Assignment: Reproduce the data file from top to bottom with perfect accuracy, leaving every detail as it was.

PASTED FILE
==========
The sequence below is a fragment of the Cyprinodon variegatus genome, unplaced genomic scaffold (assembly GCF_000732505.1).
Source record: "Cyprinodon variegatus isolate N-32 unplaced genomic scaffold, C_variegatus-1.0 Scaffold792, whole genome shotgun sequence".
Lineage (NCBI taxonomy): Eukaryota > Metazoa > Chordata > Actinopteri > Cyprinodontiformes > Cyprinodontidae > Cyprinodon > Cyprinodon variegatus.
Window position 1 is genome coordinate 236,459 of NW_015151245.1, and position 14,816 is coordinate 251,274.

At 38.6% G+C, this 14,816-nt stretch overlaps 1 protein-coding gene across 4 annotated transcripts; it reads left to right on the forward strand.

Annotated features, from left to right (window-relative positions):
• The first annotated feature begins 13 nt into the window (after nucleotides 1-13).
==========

The sequence below is a fragment of the Cyprinodon variegatus genome, unplaced genomic scaffold (assembly GCF_000732505.1).
Source record: "Cyprinodon variegatus isolate N-32 unplaced genomic scaffold, C_variegatus-1.0 Scaffold792, whole genome shotgun sequence".
Lineage (NCBI taxonomy): Eukaryota > Metazoa > Chordata > Actinopteri > Cyprinodontiformes > Cyprinodontidae > Cyprinodon > Cyprinodon variegatus.
Window position 1 is genome coordinate 236,459 of NW_015151245.1, and position 14,816 is coordinate 251,274.

At 38.6% G+C, this 14,816-nt stretch overlaps 1 protein-coding gene across 4 annotated transcripts; it reads left to right on the forward strand.

Annotated features, from left to right (window-relative positions):
• The first annotated feature begins 13 nt into the window (after nucleotides 1-13).